The idea of Irving, Harden, and Durant teaming up just because they could, steamrolling teams and sleepwalking to 120 points a night out of pure spite kept me up at night. And it was only right that they decided to do it on the Nets. There were the perfect, villainous trio playing on the perfect franchise in the age of Online Haze, where misinformation rules simply because the truth is often too difficult, too stupid, too horrifically funny to believe. These three, playing for the Brooklyn F. Nets. For once, I was going to sit on a throne with thunder and lightning behind me, reaping all the benefits. This was my payback for endlessly defending these guys in chat rooms and cafeterias for years. I treated those 2021 playoff games like religious services and relished in the poetry of Brooklyn’s gentleman’s sweep of the Celtics, fantasizing domination for years to come over the dreaded Bostonians.
Kyrie Irving is gone now. He snuck out in the middle of the night, seemingly, with Harden long-gone and Brooklyn in waiting mode for KD’s return from injury. He was playing well, there was relatively little noise around the team, and then it ended in 48 boring hours. The most mundane way Irving ever made news. There’s no use in recounting the moments of his Nets tenure we all remember. I’m sorry I even mentioned vaccines, we should instead get what we can out of his departure.
This, if you can’t tell, is catharsis. I don’t want to talk to my friends and family about Irving, at least not right now. There’s too much I have to sift through. Staying up past my bedtime to watch Uncle Drew videos, or highlights, or playing with him on 2K. Buying his shoes and practicing that double behind-the-back in the park. Feeling like I was losing the para-social relationship I’d developed with Irving just as I got to college and he got to Boston. (I couldn’t bare to see him in a Celtic uniform, to root for a Boston athlete.) Then he signed with my Nets. How long ago does this feel?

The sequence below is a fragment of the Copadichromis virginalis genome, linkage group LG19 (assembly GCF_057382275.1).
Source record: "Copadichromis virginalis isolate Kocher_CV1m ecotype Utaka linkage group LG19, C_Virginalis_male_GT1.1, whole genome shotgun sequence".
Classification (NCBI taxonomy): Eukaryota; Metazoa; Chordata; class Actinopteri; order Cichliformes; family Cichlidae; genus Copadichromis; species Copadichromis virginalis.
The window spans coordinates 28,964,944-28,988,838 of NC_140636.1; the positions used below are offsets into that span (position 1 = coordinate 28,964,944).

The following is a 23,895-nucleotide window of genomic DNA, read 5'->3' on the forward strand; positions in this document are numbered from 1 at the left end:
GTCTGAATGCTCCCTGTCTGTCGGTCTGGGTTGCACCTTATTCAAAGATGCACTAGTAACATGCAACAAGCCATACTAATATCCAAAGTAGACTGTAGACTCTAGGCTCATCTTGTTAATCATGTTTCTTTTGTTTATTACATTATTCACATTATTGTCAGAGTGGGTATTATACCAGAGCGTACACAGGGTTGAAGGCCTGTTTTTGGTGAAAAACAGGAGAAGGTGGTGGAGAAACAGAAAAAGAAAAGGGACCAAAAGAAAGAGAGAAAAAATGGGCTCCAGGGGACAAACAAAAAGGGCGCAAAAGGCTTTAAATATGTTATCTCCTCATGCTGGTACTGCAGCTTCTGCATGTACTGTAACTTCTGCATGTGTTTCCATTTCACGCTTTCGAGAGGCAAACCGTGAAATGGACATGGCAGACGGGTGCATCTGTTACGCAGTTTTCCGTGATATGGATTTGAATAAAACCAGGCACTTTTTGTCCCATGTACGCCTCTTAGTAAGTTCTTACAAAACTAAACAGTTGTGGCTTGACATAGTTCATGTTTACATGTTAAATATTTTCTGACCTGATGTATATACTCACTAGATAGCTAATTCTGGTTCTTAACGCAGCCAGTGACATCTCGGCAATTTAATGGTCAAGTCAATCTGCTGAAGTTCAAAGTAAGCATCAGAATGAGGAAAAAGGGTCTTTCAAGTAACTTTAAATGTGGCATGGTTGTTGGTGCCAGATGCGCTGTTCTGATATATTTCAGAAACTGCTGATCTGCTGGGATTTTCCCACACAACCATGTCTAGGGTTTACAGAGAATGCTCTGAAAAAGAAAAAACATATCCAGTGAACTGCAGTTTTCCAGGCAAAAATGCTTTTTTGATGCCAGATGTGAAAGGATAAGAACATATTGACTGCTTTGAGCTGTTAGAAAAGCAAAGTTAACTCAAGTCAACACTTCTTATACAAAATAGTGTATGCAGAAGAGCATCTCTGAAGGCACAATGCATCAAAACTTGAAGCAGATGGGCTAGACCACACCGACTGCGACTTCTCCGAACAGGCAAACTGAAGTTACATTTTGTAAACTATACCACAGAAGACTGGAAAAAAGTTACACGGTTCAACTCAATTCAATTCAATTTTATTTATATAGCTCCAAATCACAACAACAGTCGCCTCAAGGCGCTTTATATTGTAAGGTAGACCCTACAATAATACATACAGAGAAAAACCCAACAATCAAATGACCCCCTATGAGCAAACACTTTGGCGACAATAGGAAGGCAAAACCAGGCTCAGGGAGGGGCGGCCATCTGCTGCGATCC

I headed to the Barclays Center for my first experience as a credentialed reporter and felt honest-to-god butterflies as Irving sauntered into the press room, and then I felt the butterflies turn into something else as he launched into a monologue about tweeting that link to that video. I had to field a whole lot of questions from my Jewish family in the days following. Now, the end of this chapter. I’m sure there will be more.
I don’t know how to feel, completely, and I certainly don’t know what my point here is, other than it didn’t have to end like this. Why, in a non-sensical world, would the most appropriate ending be the unavoidable one? It’ll be hard to shake the feeling that Kyrie Irving and the Nets should have been champions, to shake the disgust that history’s most dominant offense shared a cup of coffee together and nothing more. To shake the belief that Kyrie could’ve done five different stupid things and still brought a title to Brooklyn, that only this moment and nothing before actually closed the door on that possibility.
We all understand, for the first time, why and how Kyrie Irving is in his current situation, that being Dallas. I’m certainly not blaming any party involved for his departure. I can’t see where the top of the mountain is, and it’d be absurd to get angry because I feel like the Irving-led Nets were just one push away from getting there. Just because I don’t believe in basketball fate doesn’t mean I won’t consider the evidence accumulated over these last four years. Who knows, though? Maybe this will be the biggest what-if, that we’ll look back eventually and say, “If only Irving held on for four more months.” It’s far from logical or expected, but hey, there is no script. And that’s the hardest part to accept. Goodbye, Kyrie.
Hooray, I awake from yesterday
Alive but the war is here to stay